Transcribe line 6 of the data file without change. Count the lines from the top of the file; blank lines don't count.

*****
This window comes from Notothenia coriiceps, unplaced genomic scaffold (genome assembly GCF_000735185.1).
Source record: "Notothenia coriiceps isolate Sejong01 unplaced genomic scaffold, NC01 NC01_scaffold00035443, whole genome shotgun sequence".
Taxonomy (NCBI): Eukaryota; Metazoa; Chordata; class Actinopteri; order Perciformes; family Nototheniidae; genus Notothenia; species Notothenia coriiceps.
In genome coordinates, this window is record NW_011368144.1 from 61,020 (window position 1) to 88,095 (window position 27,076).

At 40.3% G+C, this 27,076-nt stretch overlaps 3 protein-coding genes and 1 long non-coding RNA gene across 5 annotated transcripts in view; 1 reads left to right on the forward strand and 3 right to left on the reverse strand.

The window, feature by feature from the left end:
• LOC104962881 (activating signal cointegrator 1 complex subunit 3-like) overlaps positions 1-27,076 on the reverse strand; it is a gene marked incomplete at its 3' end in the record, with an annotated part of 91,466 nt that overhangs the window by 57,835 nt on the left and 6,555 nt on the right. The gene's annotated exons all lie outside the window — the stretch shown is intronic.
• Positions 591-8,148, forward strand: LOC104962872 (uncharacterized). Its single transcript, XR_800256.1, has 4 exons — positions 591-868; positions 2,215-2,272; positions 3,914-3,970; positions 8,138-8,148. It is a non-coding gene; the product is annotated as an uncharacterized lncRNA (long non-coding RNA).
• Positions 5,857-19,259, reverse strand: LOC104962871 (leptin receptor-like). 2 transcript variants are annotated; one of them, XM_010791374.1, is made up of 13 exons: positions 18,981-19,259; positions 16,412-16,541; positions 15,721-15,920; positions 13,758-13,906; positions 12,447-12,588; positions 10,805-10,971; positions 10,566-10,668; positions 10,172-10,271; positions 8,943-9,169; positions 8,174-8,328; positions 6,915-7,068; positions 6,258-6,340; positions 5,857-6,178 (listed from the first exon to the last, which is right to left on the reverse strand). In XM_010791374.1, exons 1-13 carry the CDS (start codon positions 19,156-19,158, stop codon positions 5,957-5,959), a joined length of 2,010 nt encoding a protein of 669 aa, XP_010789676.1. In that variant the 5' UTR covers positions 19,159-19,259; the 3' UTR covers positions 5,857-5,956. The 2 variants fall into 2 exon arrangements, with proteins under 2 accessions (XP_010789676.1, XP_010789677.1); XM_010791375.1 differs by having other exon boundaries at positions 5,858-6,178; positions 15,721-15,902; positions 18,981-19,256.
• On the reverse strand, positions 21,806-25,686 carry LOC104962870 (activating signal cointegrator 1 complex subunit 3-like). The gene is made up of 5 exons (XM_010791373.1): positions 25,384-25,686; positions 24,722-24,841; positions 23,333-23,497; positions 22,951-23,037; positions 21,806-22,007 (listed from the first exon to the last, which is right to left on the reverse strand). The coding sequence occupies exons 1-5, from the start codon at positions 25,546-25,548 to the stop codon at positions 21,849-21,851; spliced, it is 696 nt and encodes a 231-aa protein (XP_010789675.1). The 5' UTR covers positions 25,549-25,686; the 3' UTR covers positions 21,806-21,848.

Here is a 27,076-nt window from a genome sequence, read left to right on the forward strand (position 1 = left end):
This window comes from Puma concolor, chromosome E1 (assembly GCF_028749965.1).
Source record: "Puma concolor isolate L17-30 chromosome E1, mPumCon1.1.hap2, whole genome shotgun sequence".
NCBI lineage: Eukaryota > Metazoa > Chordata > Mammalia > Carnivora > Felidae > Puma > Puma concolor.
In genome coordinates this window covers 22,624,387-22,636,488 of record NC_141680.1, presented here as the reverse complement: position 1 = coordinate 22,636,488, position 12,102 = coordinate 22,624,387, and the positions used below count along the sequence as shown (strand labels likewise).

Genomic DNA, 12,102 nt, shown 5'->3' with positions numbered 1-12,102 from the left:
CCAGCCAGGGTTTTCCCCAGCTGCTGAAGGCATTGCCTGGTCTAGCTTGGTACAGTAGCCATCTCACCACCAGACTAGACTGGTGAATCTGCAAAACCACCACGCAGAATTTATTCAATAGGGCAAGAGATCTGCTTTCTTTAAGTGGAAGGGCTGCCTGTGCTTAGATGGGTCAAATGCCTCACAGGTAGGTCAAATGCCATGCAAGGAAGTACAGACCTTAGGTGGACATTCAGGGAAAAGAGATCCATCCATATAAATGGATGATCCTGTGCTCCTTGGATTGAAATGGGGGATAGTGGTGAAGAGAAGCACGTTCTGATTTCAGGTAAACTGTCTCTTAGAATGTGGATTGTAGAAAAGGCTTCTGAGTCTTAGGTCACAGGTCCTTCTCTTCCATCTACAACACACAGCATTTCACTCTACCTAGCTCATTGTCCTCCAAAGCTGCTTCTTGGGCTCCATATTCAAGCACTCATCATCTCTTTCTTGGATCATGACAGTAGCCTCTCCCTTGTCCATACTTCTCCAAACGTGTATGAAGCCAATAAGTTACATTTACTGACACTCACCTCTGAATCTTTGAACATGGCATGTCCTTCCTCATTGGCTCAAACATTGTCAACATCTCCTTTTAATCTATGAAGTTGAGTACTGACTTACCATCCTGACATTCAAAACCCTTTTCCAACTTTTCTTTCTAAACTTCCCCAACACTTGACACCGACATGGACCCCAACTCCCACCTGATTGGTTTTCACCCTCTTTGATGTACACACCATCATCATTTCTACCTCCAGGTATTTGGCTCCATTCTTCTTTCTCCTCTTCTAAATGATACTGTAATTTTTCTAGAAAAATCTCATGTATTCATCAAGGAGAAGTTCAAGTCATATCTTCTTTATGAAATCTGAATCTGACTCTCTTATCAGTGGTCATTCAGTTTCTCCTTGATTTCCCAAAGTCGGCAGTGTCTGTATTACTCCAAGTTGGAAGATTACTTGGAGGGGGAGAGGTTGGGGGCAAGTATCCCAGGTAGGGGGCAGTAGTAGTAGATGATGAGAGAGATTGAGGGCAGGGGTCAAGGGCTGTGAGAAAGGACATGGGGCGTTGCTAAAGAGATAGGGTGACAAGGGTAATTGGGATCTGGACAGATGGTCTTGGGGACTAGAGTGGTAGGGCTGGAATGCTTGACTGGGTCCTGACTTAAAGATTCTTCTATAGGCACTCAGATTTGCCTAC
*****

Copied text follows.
The window, feature by feature from the left end: